Etel Adnan was born in 1925 in Beirut, Lebanon. Her father was a Muslim Syrian and her mother was a Christian Greek. She received her early education at Ecole Superieure des Lettres, a private French Catholic school. Adnan was raised speaking French, and her father taught her written Arabic. She learned English throughout her schooling. Being multi-lingual presented a dilemma for Adnan: she was unsure of what language to write in due to the political situation between France and Arab countries. She found an outlet for her poetic expression through painting. "Abstract art was the equivalent of poetic expression; I didn't need to use words, but colors and lines. I didn't need to belong to a language-oriented culture but to an open form of expression" (Etel Adnan, "To Write in a Foreign Language") Adnan studied philosophy at the Sorbonne, Paris, University of California, Berkeley, and Harvard. After receiving her degree in philosophy she taught philosophy of art at the Dominican College of San Rafael, California. She has also presented courses, classes and lectures at over 40 universities or colleges throughout the US.
Adnan has more than ten books of poetry and fiction published, including Paris When It's Naked, Of Cities and Women, and Sitt Marie Rose, which has been translated into over ten languages and is considered a classic of Middle Eastern literature. Adnan contributed to Forces of Change: Artists of the Arab World in 1994. Adnan combines Arabic calligraphy with modern language in many of her works, including The Arab Apocalypse. She also creates oils, ceramics and tapestry.
In her book Of Cities and Women: Letters to Fawazz (1993), Adnan illustrates cultural experience via a collection of letters from cities throughout Europe and Beirut. In one instance, Adnan uses the form of a letter to capture the essence of Holland. This format provides the reader with an accurate yet metaphoric vision of Europe. The letter proclaims: "Holland is immaterial. The sky and water begin to flow into one another and into a kind of osmosis. One's spirit becomes feast passage, transparency, flotation.” Adnan not only literally describes Holland; she creates a forceful sense of imagery, which makes the reader feel her words as opposed to just reading them.
This ability to transform reality into metaphor is a key aspect of Adnan's creative genius. Her immense talent and lyrical fluency, however, does not cease at poetry and prose. Adnan has also mastered the skill of writing in essay form. "To Write in a Foreign Language" is a powerfully written essay by Adnan that deeply discusses the history of her personal involvement with various languages and how they have affected her own poetry and prose. The author insightfully views her childhood as the root of her openness to language in general. Her historical and emotional essay pinpoints the importance of culture and aestheticism in written work. Adnan describes her college experience in detail because it was, for her, a time of "permanent discovery". It was during this time that Adnan came into herself and her knowledge of language: she recognized the fact that she could not write "freely" in a language that faced her with a deep self-conflict. Adnan depicts this type of conflict in her essay by means of discussing political troubles between Algeria and France. Adnan writes benevolently about her past resentment of expressing herself in French due to political conflict and apartheid. She explains how important language truly is in every art form, whether it be writing or painting.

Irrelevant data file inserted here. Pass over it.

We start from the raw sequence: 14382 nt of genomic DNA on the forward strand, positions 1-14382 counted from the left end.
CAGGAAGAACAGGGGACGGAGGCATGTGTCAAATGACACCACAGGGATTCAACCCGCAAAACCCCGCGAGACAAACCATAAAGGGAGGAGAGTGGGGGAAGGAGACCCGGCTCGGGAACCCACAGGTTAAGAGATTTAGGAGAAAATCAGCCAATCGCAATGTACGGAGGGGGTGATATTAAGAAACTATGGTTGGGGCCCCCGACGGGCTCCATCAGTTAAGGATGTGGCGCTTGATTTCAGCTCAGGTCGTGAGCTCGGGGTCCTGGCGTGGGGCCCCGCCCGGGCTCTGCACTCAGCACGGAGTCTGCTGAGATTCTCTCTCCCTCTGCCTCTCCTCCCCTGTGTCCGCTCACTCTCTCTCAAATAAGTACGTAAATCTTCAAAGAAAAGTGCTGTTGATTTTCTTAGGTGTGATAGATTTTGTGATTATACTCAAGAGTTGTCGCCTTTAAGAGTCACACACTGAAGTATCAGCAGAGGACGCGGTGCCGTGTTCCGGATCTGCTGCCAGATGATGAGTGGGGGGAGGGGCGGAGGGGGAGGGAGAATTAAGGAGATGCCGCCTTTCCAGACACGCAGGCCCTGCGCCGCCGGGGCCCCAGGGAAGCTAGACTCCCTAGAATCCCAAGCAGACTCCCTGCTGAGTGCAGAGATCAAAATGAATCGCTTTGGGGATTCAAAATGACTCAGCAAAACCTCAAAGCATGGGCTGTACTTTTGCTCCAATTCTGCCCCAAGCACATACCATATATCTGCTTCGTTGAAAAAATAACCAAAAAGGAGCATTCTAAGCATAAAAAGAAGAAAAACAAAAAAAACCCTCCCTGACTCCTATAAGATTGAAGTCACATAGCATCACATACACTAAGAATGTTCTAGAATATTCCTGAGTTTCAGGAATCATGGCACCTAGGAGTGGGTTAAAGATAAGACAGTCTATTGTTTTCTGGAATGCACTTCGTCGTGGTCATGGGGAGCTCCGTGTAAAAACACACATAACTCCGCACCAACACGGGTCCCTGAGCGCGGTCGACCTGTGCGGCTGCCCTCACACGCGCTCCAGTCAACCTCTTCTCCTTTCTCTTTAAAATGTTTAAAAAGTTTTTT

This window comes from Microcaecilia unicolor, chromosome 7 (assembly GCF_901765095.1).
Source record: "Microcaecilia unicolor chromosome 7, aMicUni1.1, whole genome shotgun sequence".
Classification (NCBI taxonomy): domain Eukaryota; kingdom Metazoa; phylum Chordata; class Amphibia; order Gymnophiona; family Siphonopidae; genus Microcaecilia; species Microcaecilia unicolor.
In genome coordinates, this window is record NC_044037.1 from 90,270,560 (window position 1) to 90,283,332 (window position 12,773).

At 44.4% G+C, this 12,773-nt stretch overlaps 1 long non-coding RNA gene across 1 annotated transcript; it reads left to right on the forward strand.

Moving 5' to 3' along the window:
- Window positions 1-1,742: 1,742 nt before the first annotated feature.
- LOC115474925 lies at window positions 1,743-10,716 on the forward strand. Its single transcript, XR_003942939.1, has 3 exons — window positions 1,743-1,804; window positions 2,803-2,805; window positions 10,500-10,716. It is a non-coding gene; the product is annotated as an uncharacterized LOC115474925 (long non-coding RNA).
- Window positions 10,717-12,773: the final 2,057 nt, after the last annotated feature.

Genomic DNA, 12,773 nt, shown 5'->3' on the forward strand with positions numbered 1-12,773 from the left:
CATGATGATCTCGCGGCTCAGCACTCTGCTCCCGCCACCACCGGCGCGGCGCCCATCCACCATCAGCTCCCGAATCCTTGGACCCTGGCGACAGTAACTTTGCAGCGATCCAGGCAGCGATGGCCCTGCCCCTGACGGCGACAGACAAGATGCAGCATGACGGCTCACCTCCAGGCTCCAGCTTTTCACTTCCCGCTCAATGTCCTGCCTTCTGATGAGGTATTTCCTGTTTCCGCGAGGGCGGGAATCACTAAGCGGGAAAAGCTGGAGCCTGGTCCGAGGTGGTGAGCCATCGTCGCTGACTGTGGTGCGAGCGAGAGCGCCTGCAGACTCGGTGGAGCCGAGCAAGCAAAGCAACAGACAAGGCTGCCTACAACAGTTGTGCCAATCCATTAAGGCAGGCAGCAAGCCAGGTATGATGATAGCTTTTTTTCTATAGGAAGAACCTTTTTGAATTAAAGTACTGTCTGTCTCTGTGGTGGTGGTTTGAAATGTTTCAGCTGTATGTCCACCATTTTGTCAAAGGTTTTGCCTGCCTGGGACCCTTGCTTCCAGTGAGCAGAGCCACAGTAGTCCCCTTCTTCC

Adnan writes this essay not only to stress the importance of being able to comprehend/write in different languages, but also to tell her history. She says in reflection of her life that "this century told us too many times to stay alone, never to look back, to go and conquer the moon, and this is what I did. This is what I do". This image of Adnan's past and present is expressed in her essay, which shows that not only are poets embedded deeply into language, but they can transcend it as well. "To Write in a Foreign Language" depicts Adnan's difficult origins and complex connection to language as her main source of material for a lifetime of creativity.
Etel Adnan's work is more than just poetry. She creates an aura; her writing is derived from history, wisdom, politics, and visual art. Adnan's poetic prowess and literary depth make her work full of emotion and life. Her engagement with the languages and the ways they inform one another is at the heart of Adnan's aesthetic. Etel Adnan has several influences; Lyn Hejinian, Robert Grenier, and Jalal Toufic are among those who have made a strong impression on Adnan and her literary ingenuity.
Adnan currently divides her time between Lebanon, Paris, and California. She retired from a permanent teaching position in the late 1970s and now devotes herself to her art and writing.
The World's Women On-Line
Samples of Adnan's paintings.
"On Adnois: A Poet Responds, Some Further Remarks on Arabic Poetry"
An article by Etel Adnan hosted by the Arab-American cultural magazine Al Jadid.
Archipelago.Org: "Further On”
A collection of short poems by Etel Adnan on a variety of subjects.
Etel Adnan's book of songs is available here on gavinbryars.com.
Provides an excerpt of Sitt Marie-Rose.
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